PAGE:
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Sonora makes exception, opens border to Rocky Point-bound travelers
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Sonora makes exception, opens border to Rocky Point-bound travelers

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Lukeville/Sonoyta border crossing

Lukeville Port of Entry, the favorite crossing spot for Americans headed to Rocky Point, in 2019.

Days after the Sonoran governor announced a halt to nonessential southbound border traffic, the governor’s office has decided to make an exception for certain travelers headed to Puerto Peñasco.

Border checkpoints will remain in place in Nogales, Agua Prieta and San Luis Rio Colorado, turning away travelers from Arizona who aren’t engaged in essential activity, such as work activities or seeking medical care.

But the Lukeville/Sonoyta crossing will allow passage to Puerto Peñasco, also known as Rocky Point or “Arizona’s beach,” according to the office of Sonora Gov. Claudia Pavlovich.

Only travelers with proof of a confirmed reservation at a hotel or resort certified in proper COVID-19 protocol will be permitted to pass the checkpoint, according to a Friday news release.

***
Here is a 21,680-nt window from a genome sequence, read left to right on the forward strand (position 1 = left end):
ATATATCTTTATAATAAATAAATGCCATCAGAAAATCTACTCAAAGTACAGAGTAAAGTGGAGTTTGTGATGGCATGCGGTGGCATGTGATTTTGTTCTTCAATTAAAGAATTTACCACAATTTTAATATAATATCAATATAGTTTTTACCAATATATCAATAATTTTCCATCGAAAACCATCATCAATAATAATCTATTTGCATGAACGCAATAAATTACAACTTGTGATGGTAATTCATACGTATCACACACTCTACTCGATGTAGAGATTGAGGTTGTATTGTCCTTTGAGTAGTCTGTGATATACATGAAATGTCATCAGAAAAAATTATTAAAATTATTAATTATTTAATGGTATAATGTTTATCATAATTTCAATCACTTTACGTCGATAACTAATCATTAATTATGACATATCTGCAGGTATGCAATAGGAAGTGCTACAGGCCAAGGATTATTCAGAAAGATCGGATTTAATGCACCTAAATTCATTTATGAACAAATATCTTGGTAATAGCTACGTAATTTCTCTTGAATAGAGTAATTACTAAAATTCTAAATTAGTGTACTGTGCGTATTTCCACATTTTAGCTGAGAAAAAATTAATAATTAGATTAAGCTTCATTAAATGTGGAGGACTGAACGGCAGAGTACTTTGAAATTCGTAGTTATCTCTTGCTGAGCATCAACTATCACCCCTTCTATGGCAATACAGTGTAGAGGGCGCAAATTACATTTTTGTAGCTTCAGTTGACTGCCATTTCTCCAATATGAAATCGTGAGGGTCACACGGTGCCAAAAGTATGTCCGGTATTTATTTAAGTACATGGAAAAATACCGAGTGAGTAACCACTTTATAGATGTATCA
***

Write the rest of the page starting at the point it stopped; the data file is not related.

Though Mexican beaches are still closed, Puerto Peñasco reopened to tourism on June 16, after establishing strict health and safety protocols to slow the transmission of COVID-19.

The town’s tourism sector was dismayed by this week’s announcement that tourists would not be allowed to visit from Arizona starting on July 4, Hector Vazquez, president of Puerto Peñasco’s Office of Conventions and Visitors, said on Friday. The Sononan governor had cited the explosion of COVID-19 cases in Arizona, and the upcoming holiday weekend, as the reasons for the temporary border closure.

On Thursday, Puerto Peñasco officials petitioned the governor’s office to allow a “safe corridor” from the Lukeville/Sonoyta border crossing to the popular beach town, Vazquez said.

As early as Thursday night, some southbound travelers were turned away at a new checkpoint after the Lukeville crossing, even though the Sonora-U.S. border closure wasn’t supposed to take effect until Saturday, Vazquez said. State and local officials are communicating the recent changes to those who are manning the border checkpoints, he said.

“There’s a bit of confusion, but we are already working on letting all the authorities involved know about it,” he said. “I am sure that soon everyone will know and there will be no more visitors that need to turn back.”

Puerto Peñasco still has its own checkpoint set up at the entrance to town, staffed by health and tourism officials, as well as the Navy and National Guard. Travelers will have their temperature taken and will pass through a “disinfection tunnel” where they will be sprayed with a disinfectant before they can continue to Puerto Peñasco.

Detailed health protocols for tourists visiting Puerto Peñasco can be found on the website

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